Secularist, Humanist, Atheist; How For Me, These Are Not mutually Exclusive

By Johanna S. Browne

7 June, 2024

A gathering aimed at fostering conversations around secular values and atheism. The stream was a vibrant melting pot of ideas, drawing individuals from various backgrounds who shared a common interest in promoting secular humanism. Our paths crossed in a discussion group focused on the intersection of humanism and social justice, where participants were encouraged to share their perspectives on how secular values can influence societal progress. Stephanie’s contributions to the discussion were particularly memorable. As she articulated her secular atheist humanist values, I was struck by how closely they mirrored my own beliefs.

Later, in a private chat, She spoke with clarity and conviction about her commitment to freedom from religion as much as freedom of religion, emphasizing the importance of maintaining a secular space where everyone, regardless of their faith or lack thereof, could coexist peacefully.

Stephanie’s passion for denouncing any form of hatred or bigotry that hides behind religious justification resonated deeply with me. She argued that religion should never be used as a shield for intolerance, and she was adamant that true humanism requires a rigorous critique of such practices. This viewpoint was exemplified in her critique of various religious movements that, in her view, misuse the concept of divine will to justify exclusionary and harmful behaviors. She expressed a profound respect for the human capacity to experience awe and wonder, particularly in the natural world. 

For Stephanie, the beauty of nature—from the rhythmic movement of the tides to the breathtaking spectacle of the aurora borealis—evokes a profound sense of joy and curiosity. This sense of the numinous, or the feeling of being in the presence of something greater than oneself, does not require a god, she argued. Instead, it is a celebration of the wonders of the natural world and our place within it.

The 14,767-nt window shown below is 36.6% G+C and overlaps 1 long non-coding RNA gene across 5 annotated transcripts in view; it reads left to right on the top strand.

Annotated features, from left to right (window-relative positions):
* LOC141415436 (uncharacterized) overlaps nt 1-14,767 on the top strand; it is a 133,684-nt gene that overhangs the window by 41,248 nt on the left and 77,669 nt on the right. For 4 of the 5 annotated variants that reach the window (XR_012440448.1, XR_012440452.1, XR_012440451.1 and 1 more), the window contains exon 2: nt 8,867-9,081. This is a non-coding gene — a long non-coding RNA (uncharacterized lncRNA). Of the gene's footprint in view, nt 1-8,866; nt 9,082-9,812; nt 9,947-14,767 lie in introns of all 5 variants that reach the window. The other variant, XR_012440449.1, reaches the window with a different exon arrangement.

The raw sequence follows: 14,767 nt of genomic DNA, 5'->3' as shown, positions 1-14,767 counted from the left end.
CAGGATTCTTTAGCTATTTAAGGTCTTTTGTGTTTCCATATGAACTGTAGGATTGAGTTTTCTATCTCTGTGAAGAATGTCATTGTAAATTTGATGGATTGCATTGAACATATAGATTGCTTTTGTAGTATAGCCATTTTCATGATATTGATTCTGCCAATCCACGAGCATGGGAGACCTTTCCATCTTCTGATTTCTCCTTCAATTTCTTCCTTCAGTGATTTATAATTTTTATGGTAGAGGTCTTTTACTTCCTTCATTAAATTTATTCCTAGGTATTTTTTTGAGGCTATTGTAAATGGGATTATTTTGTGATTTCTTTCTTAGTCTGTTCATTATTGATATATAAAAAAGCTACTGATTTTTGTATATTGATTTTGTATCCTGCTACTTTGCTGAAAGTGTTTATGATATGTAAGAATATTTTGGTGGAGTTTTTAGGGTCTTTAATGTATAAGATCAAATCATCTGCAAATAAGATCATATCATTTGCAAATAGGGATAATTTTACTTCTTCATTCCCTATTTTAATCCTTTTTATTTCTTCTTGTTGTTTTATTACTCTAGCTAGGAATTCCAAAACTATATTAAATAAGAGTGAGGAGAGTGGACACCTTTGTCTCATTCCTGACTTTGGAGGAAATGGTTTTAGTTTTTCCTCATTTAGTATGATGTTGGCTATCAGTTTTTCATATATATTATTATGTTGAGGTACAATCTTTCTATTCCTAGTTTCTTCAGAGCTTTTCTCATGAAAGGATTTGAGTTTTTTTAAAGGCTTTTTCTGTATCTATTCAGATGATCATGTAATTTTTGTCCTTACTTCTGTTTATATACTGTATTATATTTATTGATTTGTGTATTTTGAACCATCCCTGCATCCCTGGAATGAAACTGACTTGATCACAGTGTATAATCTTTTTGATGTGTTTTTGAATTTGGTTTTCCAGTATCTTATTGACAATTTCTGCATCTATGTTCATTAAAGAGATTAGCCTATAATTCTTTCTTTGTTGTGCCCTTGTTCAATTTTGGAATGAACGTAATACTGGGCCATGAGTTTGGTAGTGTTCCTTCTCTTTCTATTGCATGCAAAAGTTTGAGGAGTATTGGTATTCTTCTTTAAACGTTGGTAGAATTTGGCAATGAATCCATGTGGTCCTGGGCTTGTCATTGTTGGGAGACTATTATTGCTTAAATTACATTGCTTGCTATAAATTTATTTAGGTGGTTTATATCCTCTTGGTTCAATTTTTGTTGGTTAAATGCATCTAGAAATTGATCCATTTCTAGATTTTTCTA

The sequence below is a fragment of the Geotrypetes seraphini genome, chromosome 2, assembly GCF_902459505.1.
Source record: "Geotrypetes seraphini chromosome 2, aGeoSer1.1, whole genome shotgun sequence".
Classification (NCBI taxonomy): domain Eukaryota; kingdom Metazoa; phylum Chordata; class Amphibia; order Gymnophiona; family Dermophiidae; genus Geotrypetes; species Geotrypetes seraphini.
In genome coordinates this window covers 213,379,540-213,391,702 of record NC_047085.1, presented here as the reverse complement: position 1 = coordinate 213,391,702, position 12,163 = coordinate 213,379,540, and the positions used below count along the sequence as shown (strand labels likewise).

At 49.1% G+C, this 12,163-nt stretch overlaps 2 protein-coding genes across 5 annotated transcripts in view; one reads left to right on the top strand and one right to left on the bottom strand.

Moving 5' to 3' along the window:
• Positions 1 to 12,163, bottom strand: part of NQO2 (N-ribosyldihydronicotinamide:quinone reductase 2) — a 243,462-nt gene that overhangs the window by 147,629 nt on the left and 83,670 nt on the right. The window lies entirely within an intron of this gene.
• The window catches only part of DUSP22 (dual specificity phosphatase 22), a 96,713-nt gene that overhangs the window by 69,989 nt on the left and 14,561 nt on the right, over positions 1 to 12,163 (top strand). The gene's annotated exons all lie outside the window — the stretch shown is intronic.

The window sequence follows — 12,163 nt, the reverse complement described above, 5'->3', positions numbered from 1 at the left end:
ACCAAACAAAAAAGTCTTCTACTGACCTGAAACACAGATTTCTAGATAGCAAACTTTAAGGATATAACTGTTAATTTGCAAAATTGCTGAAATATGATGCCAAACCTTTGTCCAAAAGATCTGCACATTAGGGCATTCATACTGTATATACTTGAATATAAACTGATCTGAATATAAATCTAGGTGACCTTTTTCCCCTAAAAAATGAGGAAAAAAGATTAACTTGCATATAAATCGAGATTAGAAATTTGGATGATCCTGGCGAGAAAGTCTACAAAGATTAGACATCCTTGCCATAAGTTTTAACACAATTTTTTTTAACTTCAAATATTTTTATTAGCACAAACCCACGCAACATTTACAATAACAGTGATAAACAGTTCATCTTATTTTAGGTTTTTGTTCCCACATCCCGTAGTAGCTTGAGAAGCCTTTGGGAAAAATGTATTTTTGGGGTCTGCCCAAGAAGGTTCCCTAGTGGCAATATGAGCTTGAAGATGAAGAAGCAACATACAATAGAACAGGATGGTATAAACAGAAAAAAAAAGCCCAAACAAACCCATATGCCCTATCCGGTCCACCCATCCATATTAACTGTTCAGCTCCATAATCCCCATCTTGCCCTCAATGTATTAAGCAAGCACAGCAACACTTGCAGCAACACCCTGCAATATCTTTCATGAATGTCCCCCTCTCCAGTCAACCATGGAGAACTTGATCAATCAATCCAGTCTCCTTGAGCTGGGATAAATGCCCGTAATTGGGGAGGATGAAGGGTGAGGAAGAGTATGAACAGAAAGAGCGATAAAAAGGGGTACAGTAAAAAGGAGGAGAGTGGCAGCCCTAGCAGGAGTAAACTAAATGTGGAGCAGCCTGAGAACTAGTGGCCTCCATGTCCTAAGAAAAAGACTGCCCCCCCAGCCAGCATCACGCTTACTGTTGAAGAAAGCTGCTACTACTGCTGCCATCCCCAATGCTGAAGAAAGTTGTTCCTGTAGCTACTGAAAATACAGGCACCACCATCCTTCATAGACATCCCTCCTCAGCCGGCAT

Our shared appreciation for the natural world and its capacity to inspire without invoking any deity was a significant point that resonated with me. I found myself nodding in agreement as Stephanie described how “the wind in her sails” during a sailing trip or the sight of a star-filled sky at night fills her with a deep sense of wonder and gratitude. This secular approach to awe and beauty aligns perfectly with my own experiences. For people like us, the world is rich with opportunities for profound experiences that do not require a religious framework. Instead, these moments highlight our human capacity for discernment and curiosity, qualities that Stephanie believes are essential for fostering a more inclusive and compassionate society.

Stephanie’s views on the potential for changing hearts and minds were particularly compelling. She is a firm believer in the possibility of transforming societal attitudes by promoting the siblinghood of humanity. This concept, which emphasizes our shared human experience and the need for mutual respect and understanding, is central to her humanist worldview. 

Stephanie argued that our considerable gifts of discernment and curiosity should be harnessed to bring forth empathy and inclusivity. Like me, she sees all religions as impediments to this progress, arguing that they often divert the natural human sense of wonder into the externalized concept of a deity.